U.S. News nudges

Kane Loukas

The Carlson School of Management’s graduate school program continued its climb up the business school rankings by placing 26th nationwide, according to U.S. News and World Report.
The latest business school rankings, which appeared in the magazine’s March 22 issue, pushed the Carlson school up one place from last year. At 26th, the Carlson school is in a four-way tie with Georgetown University, Ohio State University’s Fisher School of Business and the University of Maryland at College Park.
The one-rung climb marks the pinnacle of an aggressive, decade-long improvement effort that has recently brought the Carlson school graduate programs into elite territory.
When judged on academics alone, the Carlson school’s graduate programs come in at 22nd on the U.S. News’ scale, a number proudly bragged about by Dean David Kidwell. With good academics, he said, the school will prosper in the long run, and it shows the school isn’t getting along on just marketing “pizzazz.”
Generally, the Carlson school has made a greater effort to keep its students on the cutting edge of business by periodically reviewing coursework and adjusting it to the needs of the marketplace.
For example, one academic change made in 1993 shifted the academic core into students’ coursework earlier. This way, when students take internships, they have the tools to impress their would-be employers after one or two quarters in school rather than after a year or more.
In addition to improvements in curriculum, the new Carlson school building itself has done its fair share to boost the school’s rankings. On presentation alone, the high-tech classrooms and cushy dining rooms and conference areas make the job of attracting students much easier, said Gary Lindblad, associate dean of the MBA program.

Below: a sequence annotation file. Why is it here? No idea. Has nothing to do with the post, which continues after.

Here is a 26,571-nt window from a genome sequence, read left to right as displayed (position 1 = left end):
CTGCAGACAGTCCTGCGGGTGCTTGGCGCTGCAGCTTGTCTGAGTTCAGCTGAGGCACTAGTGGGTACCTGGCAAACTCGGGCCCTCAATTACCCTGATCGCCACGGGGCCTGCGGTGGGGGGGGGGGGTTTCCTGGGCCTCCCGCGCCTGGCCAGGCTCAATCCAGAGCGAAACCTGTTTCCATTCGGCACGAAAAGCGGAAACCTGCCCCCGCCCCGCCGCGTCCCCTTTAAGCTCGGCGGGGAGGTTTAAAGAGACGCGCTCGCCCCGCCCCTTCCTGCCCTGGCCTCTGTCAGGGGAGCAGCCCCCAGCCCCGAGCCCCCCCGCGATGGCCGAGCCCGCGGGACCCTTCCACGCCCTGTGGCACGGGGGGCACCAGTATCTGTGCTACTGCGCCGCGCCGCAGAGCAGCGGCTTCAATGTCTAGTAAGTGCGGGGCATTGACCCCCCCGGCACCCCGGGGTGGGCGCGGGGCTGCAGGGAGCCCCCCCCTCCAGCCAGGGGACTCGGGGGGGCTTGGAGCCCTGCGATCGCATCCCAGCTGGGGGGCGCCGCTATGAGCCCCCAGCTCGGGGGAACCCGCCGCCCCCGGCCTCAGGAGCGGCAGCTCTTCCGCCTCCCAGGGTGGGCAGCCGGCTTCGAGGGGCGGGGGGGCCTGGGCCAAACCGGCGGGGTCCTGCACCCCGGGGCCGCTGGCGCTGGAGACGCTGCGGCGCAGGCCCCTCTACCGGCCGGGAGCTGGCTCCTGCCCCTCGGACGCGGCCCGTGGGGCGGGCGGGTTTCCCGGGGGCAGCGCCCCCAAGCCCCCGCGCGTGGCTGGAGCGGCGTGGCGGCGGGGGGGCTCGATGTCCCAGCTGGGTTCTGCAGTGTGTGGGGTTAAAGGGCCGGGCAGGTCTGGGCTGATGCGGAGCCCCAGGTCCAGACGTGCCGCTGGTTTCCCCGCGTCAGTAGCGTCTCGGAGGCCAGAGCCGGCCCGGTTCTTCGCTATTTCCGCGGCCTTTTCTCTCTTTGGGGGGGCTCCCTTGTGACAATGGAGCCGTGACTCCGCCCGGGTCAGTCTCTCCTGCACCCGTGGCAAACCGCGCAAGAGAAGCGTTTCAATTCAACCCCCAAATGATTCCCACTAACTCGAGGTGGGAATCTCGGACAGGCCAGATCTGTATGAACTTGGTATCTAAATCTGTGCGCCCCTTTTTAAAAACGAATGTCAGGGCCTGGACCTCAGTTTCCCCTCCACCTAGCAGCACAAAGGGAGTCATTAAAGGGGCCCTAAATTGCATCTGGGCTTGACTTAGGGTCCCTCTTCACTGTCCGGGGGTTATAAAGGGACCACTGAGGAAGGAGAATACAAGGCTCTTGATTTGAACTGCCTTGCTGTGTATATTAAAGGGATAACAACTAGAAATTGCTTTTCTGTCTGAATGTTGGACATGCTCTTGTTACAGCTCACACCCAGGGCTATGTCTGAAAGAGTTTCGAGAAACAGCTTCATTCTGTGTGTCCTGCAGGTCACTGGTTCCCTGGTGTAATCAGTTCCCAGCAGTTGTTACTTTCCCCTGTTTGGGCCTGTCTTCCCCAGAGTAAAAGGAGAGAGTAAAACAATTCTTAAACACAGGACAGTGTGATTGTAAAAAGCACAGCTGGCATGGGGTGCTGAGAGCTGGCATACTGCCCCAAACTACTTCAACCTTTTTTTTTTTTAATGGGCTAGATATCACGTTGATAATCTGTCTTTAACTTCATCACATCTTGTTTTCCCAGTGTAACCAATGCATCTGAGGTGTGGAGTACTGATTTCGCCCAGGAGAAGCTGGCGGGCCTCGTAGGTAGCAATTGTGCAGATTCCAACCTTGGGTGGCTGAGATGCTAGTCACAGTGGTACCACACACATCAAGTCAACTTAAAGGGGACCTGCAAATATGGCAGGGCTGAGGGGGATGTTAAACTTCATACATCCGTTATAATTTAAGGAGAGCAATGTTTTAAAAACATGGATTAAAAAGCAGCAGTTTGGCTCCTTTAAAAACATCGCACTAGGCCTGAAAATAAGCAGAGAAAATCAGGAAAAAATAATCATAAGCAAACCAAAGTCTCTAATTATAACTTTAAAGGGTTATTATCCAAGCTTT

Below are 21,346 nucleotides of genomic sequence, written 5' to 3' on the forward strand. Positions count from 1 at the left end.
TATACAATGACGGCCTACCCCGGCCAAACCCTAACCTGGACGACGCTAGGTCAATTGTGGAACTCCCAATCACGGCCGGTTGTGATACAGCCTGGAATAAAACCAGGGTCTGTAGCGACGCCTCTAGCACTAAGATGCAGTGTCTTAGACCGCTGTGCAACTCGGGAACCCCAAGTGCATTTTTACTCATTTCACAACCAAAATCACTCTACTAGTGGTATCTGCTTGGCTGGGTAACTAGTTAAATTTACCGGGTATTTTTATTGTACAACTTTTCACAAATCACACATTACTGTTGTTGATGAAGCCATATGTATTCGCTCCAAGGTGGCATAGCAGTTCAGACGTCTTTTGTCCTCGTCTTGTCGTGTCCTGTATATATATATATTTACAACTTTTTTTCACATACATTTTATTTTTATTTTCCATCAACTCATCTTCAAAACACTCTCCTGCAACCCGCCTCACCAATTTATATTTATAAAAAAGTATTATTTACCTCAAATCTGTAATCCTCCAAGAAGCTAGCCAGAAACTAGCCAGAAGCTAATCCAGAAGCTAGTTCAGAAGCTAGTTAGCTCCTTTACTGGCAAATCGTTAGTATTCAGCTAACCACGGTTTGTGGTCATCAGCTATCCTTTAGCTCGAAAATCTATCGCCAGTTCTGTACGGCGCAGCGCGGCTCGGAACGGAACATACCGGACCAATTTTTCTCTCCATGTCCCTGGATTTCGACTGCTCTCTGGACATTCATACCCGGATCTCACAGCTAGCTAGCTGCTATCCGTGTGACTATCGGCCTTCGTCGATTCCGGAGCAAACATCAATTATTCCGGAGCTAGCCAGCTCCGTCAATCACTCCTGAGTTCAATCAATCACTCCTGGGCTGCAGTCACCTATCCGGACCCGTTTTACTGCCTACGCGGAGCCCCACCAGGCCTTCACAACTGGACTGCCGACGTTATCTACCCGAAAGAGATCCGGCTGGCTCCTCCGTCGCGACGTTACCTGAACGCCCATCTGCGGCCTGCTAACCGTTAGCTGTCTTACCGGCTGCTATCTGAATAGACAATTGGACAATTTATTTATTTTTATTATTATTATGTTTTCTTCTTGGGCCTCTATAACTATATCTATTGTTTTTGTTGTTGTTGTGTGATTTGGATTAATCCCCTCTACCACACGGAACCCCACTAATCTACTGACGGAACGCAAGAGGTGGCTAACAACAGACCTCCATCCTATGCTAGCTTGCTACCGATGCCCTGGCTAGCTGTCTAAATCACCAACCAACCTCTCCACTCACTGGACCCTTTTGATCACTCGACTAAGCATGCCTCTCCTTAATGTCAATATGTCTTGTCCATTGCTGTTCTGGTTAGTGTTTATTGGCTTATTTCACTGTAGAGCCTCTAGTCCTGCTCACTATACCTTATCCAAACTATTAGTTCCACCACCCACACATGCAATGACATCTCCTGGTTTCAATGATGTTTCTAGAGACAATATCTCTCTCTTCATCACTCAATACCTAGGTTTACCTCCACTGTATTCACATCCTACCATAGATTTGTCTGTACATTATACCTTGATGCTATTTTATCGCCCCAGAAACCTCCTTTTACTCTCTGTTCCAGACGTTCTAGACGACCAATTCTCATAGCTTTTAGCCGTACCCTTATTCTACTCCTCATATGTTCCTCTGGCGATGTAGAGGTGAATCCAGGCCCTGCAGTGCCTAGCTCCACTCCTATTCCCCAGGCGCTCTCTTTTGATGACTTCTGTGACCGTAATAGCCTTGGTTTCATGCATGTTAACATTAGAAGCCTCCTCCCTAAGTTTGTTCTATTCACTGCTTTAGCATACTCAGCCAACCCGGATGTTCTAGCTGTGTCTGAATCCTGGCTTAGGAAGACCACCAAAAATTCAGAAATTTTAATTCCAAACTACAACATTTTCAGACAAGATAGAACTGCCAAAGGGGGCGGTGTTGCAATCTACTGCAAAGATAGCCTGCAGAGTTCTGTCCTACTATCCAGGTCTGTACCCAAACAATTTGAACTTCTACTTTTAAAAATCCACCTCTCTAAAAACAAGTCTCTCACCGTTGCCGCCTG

“MBA students will typically visit four or five places,” explained Lindblad. “If a school doesn’t have nice facilities, they might be turned off.” He added that the same goes for recruiters from companies who visit campus looking for new employees; an unattractive school equals less interest in hiring its students.
However, business community interest is high. The median salary for a graduate of a Carlson graduate school program jumped 10 percent last year to $74,000, a number that figures heavily into the U.S. News ranking.
Another sort of interest is also high, or rather high-school. Applications to the 13th-ranked undergraduate program are up 53 percent this year and 40 percent for the two-year MBA program. With a wealth of candidates to choose from, the Carlson school has the luxury to be more selective than before and, with many of the applications coming from overseas, to diversify the student body. The largest increases in applications to graduate programs are from India and China.
The entire increase isn’t because of the school’s improved ratings. Steve Carnes, associate director of the undergraduate program, said he attributes some of the application increases to increased marketing and the 1996 admission of students directly into the Carlson school. Before 1996, a prospective undergraduate could only enter the business school via an application to the College of Liberal Arts.
Still, said Carnes, the increase in applications to the undergraduate program was beyond the Carlson school’s expectations and more than double last year’s 22.3 percent increase. Though he admits he has no evidence as to the cause, Carnes said he believes word is getting around to high school juniors and seniors. “It’s hard to explain a 53 percent increase without the grapevine being pretty good to us.”
Looking forward, Lindblad anticipates that the Carlson school graduate programs will break into the top 25. But there are some weaknesses, at least some of which were recognized by the magazine Business Week. Last fall, that publication’s graduate school rankings placed the Carlson school lower than in 1997.